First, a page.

Thursday, December 20, 2012

Not all bird attacks are hoaxes

As a bad animal watcher, I was disappointed yesterday to find out that that viral video of an eagle snatching up a toddler was actually a class project in a digital animation program.

Disappointed, you say? Yes, because finding out that this was a hoax means that people will let their guard down. But just because that particular bird of prey was a fake doesn't mean these animals are not a hazard.

Take the recent case of an eagle owl that was making itself at home in a neighborhood in Devon, England. Owls are strangely fashionable these days, practically a mascot of cute for young hipsters and crafters. No doubt this reputation influenced residents who developed a fondness for the bird, one of whom even allowed it to make itself at home in his living room. "He isn’t harming anyone. He was like a pet cat," said the man.

Well, perhaps he was, seeing that we've seen cat attacks so bad that people ended up in the hospital, but soon enough it became clear to others that a predator with a six foot wingspan is not a good neighbor. One local said he'd stopped letting his children play in the yard after the bird attacked their gardener, scratching him on the neck and drawing blood. Another said:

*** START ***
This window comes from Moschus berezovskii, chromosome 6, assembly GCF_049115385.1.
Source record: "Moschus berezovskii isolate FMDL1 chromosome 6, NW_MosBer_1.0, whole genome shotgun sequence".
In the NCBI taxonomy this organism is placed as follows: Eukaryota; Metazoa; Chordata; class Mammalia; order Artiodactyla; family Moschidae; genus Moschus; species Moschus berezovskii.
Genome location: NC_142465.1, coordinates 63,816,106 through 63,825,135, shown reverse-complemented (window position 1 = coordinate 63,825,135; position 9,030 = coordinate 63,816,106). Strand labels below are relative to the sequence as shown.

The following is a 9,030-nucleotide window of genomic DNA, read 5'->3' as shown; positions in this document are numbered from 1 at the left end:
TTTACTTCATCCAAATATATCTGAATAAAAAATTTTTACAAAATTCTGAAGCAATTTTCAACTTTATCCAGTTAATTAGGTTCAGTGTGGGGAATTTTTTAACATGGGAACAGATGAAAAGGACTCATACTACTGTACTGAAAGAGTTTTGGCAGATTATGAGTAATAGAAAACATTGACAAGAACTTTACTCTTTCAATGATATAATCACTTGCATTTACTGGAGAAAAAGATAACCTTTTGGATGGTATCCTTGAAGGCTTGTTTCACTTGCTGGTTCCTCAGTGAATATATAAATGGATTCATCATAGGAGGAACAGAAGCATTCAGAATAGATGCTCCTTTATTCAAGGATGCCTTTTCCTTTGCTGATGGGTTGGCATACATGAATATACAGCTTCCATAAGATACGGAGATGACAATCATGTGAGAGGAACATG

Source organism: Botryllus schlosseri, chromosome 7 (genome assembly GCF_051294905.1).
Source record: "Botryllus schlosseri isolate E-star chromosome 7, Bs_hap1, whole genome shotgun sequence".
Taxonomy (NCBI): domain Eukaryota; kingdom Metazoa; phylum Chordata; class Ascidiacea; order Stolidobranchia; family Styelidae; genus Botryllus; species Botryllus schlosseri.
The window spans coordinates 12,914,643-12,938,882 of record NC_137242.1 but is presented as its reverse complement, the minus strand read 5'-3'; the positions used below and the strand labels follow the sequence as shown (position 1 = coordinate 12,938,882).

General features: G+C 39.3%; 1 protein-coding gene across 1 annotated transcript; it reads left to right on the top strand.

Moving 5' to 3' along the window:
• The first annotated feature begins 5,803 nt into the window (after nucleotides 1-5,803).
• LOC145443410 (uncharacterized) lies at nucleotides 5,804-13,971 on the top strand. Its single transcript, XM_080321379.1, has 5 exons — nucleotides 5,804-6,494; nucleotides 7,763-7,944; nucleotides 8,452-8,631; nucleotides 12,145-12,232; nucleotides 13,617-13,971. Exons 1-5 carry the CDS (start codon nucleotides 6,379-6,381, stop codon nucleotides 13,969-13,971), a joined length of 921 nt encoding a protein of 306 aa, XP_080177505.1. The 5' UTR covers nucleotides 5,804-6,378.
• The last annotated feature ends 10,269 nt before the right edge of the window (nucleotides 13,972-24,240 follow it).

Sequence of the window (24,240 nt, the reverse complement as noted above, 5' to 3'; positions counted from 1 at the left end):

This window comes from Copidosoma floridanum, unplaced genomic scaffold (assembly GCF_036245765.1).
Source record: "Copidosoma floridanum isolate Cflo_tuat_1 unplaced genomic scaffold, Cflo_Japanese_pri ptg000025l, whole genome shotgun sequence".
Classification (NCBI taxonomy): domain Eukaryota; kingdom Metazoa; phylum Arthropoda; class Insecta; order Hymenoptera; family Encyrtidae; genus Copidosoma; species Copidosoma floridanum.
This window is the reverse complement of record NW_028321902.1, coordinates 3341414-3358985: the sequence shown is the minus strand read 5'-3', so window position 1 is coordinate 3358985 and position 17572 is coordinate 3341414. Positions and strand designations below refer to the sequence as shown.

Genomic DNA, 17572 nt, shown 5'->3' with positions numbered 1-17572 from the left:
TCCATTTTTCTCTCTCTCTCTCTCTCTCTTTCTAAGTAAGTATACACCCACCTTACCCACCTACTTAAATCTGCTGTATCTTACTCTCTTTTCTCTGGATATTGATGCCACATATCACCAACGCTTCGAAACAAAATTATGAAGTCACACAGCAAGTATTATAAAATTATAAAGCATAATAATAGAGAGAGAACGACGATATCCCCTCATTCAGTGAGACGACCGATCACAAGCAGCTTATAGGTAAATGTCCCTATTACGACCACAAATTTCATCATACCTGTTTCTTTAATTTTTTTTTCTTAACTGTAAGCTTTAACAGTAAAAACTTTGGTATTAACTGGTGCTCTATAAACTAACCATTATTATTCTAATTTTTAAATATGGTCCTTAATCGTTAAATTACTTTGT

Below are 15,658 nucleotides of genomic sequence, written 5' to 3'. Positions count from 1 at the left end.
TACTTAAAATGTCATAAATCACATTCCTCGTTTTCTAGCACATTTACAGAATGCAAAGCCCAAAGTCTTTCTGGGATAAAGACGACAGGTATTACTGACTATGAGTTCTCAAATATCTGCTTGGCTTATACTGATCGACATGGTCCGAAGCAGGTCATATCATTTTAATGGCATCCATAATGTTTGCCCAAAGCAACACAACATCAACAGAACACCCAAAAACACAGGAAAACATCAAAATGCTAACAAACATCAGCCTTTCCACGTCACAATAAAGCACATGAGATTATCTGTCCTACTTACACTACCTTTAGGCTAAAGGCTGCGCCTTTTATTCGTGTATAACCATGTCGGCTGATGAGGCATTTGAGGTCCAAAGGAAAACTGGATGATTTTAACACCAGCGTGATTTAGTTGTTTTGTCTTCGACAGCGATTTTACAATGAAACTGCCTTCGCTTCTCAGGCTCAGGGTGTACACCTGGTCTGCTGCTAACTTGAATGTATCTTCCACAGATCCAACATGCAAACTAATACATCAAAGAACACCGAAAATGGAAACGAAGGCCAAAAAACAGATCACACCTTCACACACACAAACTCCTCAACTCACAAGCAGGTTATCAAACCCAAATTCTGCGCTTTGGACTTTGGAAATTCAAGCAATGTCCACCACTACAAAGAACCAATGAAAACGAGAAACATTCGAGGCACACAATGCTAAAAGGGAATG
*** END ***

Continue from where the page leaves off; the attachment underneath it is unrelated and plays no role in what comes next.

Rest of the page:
“We haven't been able to let our three young grandchildren out in the garden for months. We got more concerned when the owl tried to attack our poodle Minnie.”
A perfect example of how confused people are about these matters, observe this same man's bizarre ambivalence after expressing relief at the news that the owl has been captured and moved to a wildlife sanctuary:
We love the bird to bits. We have seen it in our garden since February, but it was just the risk it was posing. We were beginning to feel really trapped in our home and it really has been a worry."
People: When a violent criminal is stalking your neighborhood, committing bloody attacks, and trapping you in your homes? It's OK to be happy when it's taken into custody. Even if it's an animal.

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